Arsene Wenger’s Arsenal not in decline for Norwich City chief Alex Neil
- Credit: Paul Chesterton/Focus Images Ltd
Alex Neil is not expecting to find a crumbling empire when Norwich City rock up at Arsenal searching for a Premier League lifeline.
Arsene Wenger's 750th top flight game in charge of the Gunners should be a cause for celebration, but organised protests are expected from sections of the home support angry at another season of unfulfilled promise.
Neil has his own concerns as Norwich try to revive their survival prospects - although the Scot is in no doubt Wenger's achievements deserve more respect.
'He has done a fantastic job,' said Neil. 'You look on the pitch and off it with that stadium and the money in the bank. They have a world class team on the pitch and I am pretty sure if you offered all that to Arsenal fans 15 or 20 years ago they would probably have snapped your hands off. Like anything in life, it is about expectation and the more you get the more you want.
'You can look at it two ways. They are going to be protests, by all accounts, but the players could give a positive reaction to that. We have to go with the intention of bringing something back, three points, a point, and if we play as well as we can then we are capable.
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' It is not all doom and gloom. Being a fan of any club, but particularly Norwich, where there are so many highs and lows the mood swings so much.'
Norwich may have stumbled in painful fashion against Crystal Palace and Sunderland but Neil's optimism is partly fuelled by their ability to mix it with the elite at times this season.
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'Our problem has been consistency levels,' he said. 'We went to (Manchester) United and were the first team to beat them at Old Trafford this season. It is just if we can deliver on the day and I am confident we can. We did it at Manchester City, Chelsea, Liverpool. We can do it. The hardest thing to adjust to in the Premier League, I have found, is going from one style to another in a week. From playing Aston Villa to Manchester City is significantly different in how you approach it. When we play the likes of Villa we are expected to be expansive and go and attack it but when you play City if you do that up there you are in a bit of bother.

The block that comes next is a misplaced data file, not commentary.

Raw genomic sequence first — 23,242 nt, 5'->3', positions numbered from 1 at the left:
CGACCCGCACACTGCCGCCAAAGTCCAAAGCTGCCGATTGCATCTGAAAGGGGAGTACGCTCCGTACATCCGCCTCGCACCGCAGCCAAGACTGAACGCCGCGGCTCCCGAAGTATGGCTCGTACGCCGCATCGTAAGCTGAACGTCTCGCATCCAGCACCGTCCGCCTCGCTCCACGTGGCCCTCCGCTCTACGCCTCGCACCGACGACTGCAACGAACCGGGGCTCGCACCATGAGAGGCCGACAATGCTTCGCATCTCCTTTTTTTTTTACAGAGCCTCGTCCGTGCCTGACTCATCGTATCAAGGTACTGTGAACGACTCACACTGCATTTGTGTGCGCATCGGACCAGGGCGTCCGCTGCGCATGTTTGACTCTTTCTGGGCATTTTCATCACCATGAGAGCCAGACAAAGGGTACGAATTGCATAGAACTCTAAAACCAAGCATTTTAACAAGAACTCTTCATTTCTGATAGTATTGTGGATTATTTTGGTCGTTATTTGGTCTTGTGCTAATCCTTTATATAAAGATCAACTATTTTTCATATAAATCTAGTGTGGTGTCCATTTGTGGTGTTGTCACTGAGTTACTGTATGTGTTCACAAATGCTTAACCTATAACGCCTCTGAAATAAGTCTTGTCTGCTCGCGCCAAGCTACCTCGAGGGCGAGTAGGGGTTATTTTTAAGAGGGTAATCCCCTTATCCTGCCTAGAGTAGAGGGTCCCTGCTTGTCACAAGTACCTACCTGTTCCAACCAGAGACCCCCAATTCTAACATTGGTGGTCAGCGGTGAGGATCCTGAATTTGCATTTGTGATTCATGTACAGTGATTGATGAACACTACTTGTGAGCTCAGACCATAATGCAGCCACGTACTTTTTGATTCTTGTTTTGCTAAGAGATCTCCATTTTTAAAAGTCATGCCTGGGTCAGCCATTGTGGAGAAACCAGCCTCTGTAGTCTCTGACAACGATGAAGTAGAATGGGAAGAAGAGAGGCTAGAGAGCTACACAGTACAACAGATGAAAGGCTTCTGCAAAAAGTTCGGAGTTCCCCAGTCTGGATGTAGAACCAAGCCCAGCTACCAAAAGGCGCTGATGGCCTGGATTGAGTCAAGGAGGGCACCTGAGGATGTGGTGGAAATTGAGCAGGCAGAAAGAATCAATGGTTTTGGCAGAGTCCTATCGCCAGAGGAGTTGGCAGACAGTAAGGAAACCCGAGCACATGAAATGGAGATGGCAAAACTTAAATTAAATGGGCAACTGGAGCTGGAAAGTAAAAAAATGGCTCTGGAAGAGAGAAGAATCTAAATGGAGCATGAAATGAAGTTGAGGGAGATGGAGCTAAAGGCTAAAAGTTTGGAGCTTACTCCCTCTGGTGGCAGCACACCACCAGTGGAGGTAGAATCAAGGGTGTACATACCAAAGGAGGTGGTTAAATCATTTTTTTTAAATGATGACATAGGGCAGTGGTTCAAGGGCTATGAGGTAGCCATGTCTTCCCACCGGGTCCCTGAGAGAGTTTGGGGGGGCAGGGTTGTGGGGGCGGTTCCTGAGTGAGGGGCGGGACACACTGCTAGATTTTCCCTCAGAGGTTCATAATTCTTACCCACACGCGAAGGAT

'People simplify football too much at times. What you tend to find at those places is really it is what you do without the ball that is more important and then try to be expansive when you do get the ball and they are exposed. The onus is on them, not you, if you like. The easiest thing to get right is being relatively compact and sitting behind the ball. It is a lot harder to be expansive and retain that solidity at the back.'
Arsenal's title challenge may have tamely tailed off but the Gunners on home soil are still a formidable proposition.
'They are really expansive, they move the ball well, they make the pitch big and move it at pace,' said Neil. 'You have to be extremely well set-up to counter that and when you do get the ball you can't continually give it back because they are a good team and good teams eventually punish you. We have to pose a threat but not be too open and exposed ourselves. I don't think it is win or nothing. The one thing we have to bear in mind is we have two at home, where we are stronger, and then a difficult one at Everton. We certainly don't want to lose it.'